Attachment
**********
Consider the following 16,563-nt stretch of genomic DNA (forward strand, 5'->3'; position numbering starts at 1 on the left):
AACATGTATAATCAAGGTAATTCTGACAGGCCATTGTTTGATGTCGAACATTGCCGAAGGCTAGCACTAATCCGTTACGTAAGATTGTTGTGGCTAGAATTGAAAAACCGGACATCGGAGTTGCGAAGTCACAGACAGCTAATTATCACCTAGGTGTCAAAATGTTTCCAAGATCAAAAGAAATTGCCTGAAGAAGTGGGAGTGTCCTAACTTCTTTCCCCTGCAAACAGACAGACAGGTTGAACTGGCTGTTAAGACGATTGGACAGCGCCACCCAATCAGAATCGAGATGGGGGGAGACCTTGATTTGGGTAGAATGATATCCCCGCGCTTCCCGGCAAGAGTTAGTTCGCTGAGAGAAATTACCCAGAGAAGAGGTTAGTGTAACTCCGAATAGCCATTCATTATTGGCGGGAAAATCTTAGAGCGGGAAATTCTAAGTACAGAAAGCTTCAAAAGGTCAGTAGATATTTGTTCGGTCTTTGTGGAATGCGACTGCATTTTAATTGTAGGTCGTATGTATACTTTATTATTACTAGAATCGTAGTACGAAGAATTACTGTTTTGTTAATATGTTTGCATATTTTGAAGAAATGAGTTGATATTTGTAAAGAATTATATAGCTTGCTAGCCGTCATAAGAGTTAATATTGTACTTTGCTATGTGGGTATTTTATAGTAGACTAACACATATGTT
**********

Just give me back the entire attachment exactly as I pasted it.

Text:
Consider the following 16,563-nt stretch of genomic DNA (forward strand, 5'->3'; position numbering starts at 1 on the left):
AACATGTATAATCAAGGTAATTCTGACAGGCCATTGTTTGATGTCGAACATTGCCGAAGGCTAGCACTAATCCGTTACGTAAGATTGTTGTGGCTAGAATTGAAAAACCGGACATCGGAGTTGCGAAGTCACAGACAGCTAATTATCACCTAGGTGTCAAAATGTTTCCAAGATCAAAAGAAATTGCCTGAAGAAGTGGGAGTGTCCTAACTTCTTTCCCCTGCAAACAGACAGACAGGTTGAACTGGCTGTTAAGACGATTGGACAGCGCCACCCAATCAGAATCGAGATGGGGGGAGACCTTGATTTGGGTAGAATGATATCCCCGCGCTTCCCGGCAAGAGTTAGTTCGCTGAGAGAAATTACCCAGAGAAGAGGTTAGTGTAACTCCGAATAGCCATTCATTATTGGCGGGAAAATCTTAGAGCGGGAAATTCTAAGTACAGAAAGCTTCAAAAGGTCAGTAGATATTTGTTCGGTCTTTGTGGAATGCGACTGCATTTTAATTGTAGGTCGTATGTATACTTTATTATTACTAGAATCGTAGTACGAAGAATTACTGTTTTGTTAATATGTTTGCATATTTTGAAGAAATGAGTTGATATTTGTAAAGAATTATATAGCTTGCTAGCCGTCATAAGAGTTAATATTGTACTTTGCTATGTGGGTATTTTATAGTAGACTAACACATATGTT